The Peshwa: War of the Deceivers – Book Review

  • Author: Ram Sivasankaran
  • Genre: Historical Fiction
  • Paperback: 496 pages
  • Publisher: Westland (4 September 2018)
  • Language: English

BLURB as on Goodreads

Seven years have passed since Peshwa Bajirao Bhat annihilated the Nizam’s armies at Fort Mandu. The two forces have been engaged in attacks and skirmishes ever since. Acting on the advice of his right-hand man, the mysterious Anaamik Dabhade, the Peshwa now sets about laying a trap to truly ensnare the Mughals, and break their might.

The Empire, of course, has methods of its own. And Nizam Ul Mulk is itching for an opportunity to exact revenge of the formidable Bajirao. With assassins, saboteurs, and criminals infiltrating the Maratha lands, the Mughal Empire scores as many victories in the night as the Peshwa does during the day.

Meanwhile, in the far reaches of the country, set ablaze by the never-ending conflict between these major powers, a Sikh warlord, a Rajput king, and a Bundela princess find themselves increasingly tangled up in the endgame that will determine the very course of history. It is a battle of wits and skill, and the greatest deceiver of them all will prevail.

My Review

Into the realms of the glorious past, lays secrets and rivalries and bloodshed and gore. Games of conspiracy are at the helm of it, the hunger for power is at its crux and in the end after all the saga culminates into the dead end, without any hint of doubt, the greatest of all deceivers shall prevail!

Peshwa Bajirao is a significant historical figure of our Indian history. He is notorious for his wily ways and famous for his mettle and shrewdness. He took the charge of the Marathas and led them through the darkest of the nights towards the light of strength and happiness. It is this powerful character who is at the focus of this book along with yet another less known one, Chimaji Appa Bhat, his younger brother.

The book centralizes the lust for power that prevailed in the past of India. There were Mughal invasions, internal conflicts between Rajputana and the Marathas, the uprising of a clan and the downfall of the other, cunning partnerships and what not. Indian history is full of examples of heavy conspiracies and struggle for the ultimate power. It is this power, the love for the throne, that dethrones and destroys a lot many other things.

There is revenge that flows fiercely through the story which travels into many lands and kingdoms. There is deceit that equally participates as it seeps through the characters of the book. There is the Order of the Scorpions and their barbaric acts which would shake the hell out of someone and there is the revelation, in the end, that of an identity, which would speak at stretch of the challenges of a reign.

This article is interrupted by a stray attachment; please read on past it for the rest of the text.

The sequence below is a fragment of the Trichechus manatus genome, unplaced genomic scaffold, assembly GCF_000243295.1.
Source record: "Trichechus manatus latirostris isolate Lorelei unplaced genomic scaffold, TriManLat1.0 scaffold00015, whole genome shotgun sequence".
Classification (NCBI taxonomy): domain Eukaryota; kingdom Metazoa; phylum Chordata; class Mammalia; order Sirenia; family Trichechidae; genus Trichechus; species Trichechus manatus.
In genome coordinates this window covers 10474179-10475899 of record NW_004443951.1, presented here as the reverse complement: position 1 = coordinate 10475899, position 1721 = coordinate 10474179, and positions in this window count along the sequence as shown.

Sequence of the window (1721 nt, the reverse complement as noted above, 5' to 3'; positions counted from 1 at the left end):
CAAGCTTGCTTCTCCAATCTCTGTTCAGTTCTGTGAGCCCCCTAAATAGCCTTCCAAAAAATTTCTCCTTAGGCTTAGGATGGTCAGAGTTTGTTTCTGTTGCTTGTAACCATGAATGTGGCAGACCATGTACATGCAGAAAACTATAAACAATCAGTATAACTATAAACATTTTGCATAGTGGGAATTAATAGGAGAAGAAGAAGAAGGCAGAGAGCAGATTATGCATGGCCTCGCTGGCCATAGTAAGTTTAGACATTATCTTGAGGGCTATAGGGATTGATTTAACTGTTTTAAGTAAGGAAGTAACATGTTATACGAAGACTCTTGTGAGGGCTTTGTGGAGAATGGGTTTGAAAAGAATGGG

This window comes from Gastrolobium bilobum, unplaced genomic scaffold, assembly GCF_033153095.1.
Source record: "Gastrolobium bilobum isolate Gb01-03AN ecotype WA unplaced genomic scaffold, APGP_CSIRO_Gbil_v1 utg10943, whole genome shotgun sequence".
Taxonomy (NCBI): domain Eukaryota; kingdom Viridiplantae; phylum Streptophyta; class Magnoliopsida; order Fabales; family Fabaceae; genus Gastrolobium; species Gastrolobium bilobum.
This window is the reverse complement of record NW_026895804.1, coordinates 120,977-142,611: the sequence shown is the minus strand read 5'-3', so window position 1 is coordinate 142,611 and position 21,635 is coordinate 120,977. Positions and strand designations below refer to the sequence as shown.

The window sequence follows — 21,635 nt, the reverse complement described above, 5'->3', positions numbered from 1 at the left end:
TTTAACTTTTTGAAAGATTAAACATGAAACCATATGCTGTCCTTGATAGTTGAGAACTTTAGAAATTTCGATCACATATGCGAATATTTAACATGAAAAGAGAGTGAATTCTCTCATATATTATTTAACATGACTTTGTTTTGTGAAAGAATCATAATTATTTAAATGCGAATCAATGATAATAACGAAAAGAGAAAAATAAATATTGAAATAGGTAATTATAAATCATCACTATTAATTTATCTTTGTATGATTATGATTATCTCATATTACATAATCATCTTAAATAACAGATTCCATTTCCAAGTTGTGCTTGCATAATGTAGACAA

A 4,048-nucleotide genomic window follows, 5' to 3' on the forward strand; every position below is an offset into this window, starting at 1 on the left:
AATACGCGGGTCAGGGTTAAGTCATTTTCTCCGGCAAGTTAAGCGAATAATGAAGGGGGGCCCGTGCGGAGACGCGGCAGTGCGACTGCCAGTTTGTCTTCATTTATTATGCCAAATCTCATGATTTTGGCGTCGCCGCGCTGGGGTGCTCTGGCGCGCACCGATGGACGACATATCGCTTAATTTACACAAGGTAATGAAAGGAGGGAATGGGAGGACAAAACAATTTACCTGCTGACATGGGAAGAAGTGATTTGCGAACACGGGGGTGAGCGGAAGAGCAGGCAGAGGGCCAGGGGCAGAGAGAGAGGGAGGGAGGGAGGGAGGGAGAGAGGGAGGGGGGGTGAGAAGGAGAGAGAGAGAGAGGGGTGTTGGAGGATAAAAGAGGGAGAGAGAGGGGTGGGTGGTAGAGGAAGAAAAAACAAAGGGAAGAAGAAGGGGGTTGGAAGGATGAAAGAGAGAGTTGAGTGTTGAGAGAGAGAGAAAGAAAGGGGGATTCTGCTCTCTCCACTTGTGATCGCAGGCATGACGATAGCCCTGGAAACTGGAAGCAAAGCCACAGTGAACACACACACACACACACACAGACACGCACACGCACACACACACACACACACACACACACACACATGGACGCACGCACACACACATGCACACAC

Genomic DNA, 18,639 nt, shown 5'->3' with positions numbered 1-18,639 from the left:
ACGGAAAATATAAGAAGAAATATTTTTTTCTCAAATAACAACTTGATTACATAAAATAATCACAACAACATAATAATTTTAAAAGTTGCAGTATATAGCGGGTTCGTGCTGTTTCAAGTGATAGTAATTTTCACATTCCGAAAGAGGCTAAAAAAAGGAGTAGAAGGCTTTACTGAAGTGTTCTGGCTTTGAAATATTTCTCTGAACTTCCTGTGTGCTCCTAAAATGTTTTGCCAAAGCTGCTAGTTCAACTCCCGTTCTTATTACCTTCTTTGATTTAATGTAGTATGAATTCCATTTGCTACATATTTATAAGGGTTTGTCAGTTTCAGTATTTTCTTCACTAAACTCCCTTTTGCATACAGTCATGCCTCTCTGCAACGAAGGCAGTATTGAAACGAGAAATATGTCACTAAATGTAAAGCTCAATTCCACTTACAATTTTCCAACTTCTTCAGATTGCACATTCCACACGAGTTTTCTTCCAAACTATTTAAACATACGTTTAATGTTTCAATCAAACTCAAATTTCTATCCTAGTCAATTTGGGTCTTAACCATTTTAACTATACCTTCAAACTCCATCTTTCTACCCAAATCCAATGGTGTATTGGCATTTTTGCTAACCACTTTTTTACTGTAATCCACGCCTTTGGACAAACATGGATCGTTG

Okay! So now I am to tell that this book is absolutely amazing! I am literally in awe of its narrative which has been put down so well. Though the book is pretty thick with an equally thick language but, trust me, it is cent percent worth it. This historical fiction has been served well and without any further ado, somebody who loves this genre should be diving in the book.

What do I love about this book/ Why should one be reading it?

  • The characters have been introduced and developed really well. It is in these characters that you find the story flowing seamlessly. They have their flaws & strengths but everything put forth to the readers bemuse them.
  • The writing style is fantastic. It is descriptive, vivid, and deals with the subject very meticulously. Once you are into the lives of the characters, you can’t step out of the shoes till you come to the end. And even after that, the essence of the story lingers.
  • It is not just the protagonist who is in limelight but every other character who gets an equal share in the saga of the glorious history. The ladies – Kashibai & Mastani – played their roles well in the book. The Nizam, Rasool, Anaamik, Amar Singh, Bhani, all of them were carved out well.
  • The language is beautiful. I loved how the dialogues between the characters have been created. Their verbal exchanges seem to be real and authentic with the manner they have been written down.
  • It is a well-orchestrated piece of historical fiction which one shouldn’t miss if one is a seasoned reader.

In a nutshell, it was a breathtaking experience to read The Peshwa. And now I am looking forward to reading more from this author.

MY RATING: 5/ 5 

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12 thoughts on “The Peshwa: War of the Deceivers – Book Review

Add yours

  1. Good review. I have not read the book but the way you have described it, it surely excites a history lover like me.

    I am also trying to let out my expressions in words through my blogs and short stories. Reading good reviews is always a learning experience.

    Liked by 1 person

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